The grey reef shark was first described in 1856 as Carcharias amblyrhynchos but was later moved to the genus Carcharhinus. It is a fascinating creature and one of the oceans’ most voracious marine predators.
The Grey Reef Shark's Appearance
Inhabiting some of the world’s most stunning coral reefs, the grey reef shark is also known as the black-vee whaler shark, bronze whaler shark and the school shark and it’s colouring stands it out as one of the ocean’s most attractive sharks. It’s dorsal surface is dark grey with an iridescent bronze sheen and it’s ventral side is almost white.
To the casual observer, the gray reef shark is often mistaken for the blacktip reef shark. They both have black trailing edges on their fins and both live amongst the coral reefs of the Indian and Pacific oceans, but that’s where the similarities end.
The blacktip reef shark is a timid homebody while the grey reef shark is one of the ocean’s tough guys.
Size and Lifespan
Like most species of requiem shark, the female gives birth to live young in relatively small litters of 1-6 pups after a gestation period of approximately 12 months. This is compared to the female blue shark which can deliver up to 135 pups! At birth the grey reef shark’s size is somewhere between 45 and 70cm and at maturity – around seven years old for both males and females – the females average 1.2 – 1.4m and the males slightly longer at 1.3 – 1.5m. The lifespan of the grey reef shark is believed to be around 25 years of age.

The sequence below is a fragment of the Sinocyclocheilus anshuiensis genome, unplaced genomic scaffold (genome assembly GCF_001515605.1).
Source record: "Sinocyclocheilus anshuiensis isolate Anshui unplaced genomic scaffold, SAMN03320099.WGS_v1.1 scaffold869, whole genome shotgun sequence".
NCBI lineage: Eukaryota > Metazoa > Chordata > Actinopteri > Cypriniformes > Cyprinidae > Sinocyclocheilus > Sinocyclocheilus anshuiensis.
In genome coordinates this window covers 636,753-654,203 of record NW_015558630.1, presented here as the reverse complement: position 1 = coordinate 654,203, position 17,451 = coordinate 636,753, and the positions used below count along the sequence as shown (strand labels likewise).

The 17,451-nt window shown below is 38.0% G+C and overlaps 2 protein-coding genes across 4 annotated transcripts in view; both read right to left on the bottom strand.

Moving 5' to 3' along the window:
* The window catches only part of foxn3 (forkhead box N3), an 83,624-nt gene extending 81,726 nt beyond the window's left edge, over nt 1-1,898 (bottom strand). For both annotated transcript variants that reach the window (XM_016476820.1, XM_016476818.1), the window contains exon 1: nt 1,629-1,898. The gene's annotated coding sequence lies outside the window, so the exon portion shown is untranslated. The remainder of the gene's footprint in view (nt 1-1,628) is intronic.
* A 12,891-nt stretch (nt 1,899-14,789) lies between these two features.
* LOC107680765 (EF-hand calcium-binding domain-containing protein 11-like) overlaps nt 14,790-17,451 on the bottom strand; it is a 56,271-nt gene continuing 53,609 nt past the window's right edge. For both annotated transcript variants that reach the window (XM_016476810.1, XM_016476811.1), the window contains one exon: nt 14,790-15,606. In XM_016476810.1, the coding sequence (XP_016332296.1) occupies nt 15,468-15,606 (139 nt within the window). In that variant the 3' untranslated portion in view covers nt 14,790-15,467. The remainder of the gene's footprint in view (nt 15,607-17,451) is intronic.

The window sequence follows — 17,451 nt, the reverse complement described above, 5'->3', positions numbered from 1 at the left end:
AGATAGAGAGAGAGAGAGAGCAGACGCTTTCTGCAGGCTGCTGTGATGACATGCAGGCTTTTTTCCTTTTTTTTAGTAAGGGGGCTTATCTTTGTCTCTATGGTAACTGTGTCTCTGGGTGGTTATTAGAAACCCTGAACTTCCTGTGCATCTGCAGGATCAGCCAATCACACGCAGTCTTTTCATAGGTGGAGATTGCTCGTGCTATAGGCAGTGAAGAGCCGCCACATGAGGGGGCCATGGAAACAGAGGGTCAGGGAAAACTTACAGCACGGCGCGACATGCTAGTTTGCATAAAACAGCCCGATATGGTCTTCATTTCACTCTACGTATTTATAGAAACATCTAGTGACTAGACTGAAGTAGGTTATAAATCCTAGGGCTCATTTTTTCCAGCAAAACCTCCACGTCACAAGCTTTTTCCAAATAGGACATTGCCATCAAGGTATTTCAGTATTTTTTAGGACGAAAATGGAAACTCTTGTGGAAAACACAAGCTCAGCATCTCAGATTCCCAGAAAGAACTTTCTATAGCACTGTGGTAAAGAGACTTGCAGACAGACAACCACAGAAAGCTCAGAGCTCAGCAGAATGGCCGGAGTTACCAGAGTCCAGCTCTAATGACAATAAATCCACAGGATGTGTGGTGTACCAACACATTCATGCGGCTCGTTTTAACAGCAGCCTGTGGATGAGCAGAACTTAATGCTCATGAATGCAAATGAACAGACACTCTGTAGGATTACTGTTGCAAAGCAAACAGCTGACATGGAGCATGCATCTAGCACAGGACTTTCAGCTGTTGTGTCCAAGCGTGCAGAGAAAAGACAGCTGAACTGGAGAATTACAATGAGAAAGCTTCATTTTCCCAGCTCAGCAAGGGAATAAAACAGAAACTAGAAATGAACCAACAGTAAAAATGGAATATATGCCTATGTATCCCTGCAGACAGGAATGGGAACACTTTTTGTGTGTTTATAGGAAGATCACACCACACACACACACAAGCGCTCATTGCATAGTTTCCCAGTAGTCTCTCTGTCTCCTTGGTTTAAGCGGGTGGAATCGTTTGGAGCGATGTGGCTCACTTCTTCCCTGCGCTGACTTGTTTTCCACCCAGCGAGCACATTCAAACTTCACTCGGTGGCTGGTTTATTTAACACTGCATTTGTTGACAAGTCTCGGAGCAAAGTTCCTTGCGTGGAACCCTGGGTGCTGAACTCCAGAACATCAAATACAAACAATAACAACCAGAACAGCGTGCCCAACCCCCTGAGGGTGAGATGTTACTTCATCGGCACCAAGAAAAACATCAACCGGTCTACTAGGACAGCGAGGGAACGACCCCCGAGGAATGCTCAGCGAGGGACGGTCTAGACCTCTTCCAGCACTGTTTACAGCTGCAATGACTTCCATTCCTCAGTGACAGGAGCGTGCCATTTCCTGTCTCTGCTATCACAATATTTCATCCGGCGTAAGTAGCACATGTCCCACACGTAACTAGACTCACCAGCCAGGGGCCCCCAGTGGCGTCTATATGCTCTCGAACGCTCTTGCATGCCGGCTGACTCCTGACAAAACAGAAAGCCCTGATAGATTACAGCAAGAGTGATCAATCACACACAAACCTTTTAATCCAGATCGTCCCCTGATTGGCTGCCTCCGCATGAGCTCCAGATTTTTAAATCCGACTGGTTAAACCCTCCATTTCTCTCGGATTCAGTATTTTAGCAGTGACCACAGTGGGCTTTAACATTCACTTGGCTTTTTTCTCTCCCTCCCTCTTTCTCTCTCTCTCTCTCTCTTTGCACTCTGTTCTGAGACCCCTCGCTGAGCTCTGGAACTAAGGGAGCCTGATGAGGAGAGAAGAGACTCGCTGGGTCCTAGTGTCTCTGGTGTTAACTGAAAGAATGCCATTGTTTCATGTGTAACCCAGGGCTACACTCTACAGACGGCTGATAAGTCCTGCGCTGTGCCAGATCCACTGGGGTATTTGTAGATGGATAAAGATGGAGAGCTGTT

The grey reef shark’s habitat is found in coastal, shallow waters in the Indian and Pacific oceans, typically no deeper than 80m. In the Indo-Pacific it can be found from the Red Sea all the way down to northern South Africa and in the tropical waters off Madagascar, Mauritius and the Seychelles. In the western Pacific, it can be found from southern China to northern Australia and as far west as the French Polynesian islands.
Grey Reef Shark Facts
Thanks to its amazing bronze colouring and broad conical snout, the grey reef shark is one of the most distinctive sharks in the ocean. Here are the best grey reef shark facts!
What Do They Eat?
The grey reef shark hunts both individually and in groups and feeds mainly on small bony reef fish as well as squid, octopus, shrimp and lobster.
Do They Need to Keep Moving to Stay Alive?
Like many other sharks, the grey reef shark must keep moving to draw water into its mouth and pass it out. The blood vessels inside the gills extract the oxygen from the water and will expel the excess out. While they don’t fall asleep like humans, they do fall into states of deep rest and even while resting, their eyes continually monitor the motion of predators and prey.
Are They Dangerous?
The grey reef shark is an apex predator and considered to be one of the most aggressive of the requiem sharks. According to the International Shark Attack File, there have been seven unprovoked and six provoked attacks on humans, none of which proved fatal.
Is It Endangered?
The International Union for the Conservation of Nature lists the grey reef shark as ‘Near Threatened’. This is due to a number of factors including the small litter size and relatively late age of maturity, the degradation of the world’s coral reefs and commercial fishing.
What Does it do When it Feels Threatened?
If it feels threatened, it will perform a threat display, the most pronounced and antagonistic of any shark. It will raise its snout, drop its pectoral fins and arch its back. It will swim with an exaggerated side-to-side movement in loops or figures-of-eight and will decide to withdraw or deliver a high-speed attack.
The grey reef shark is known as requin dagsit in French, tiburón de arrecifes in Spanish and marracho enlutado in Portuguese.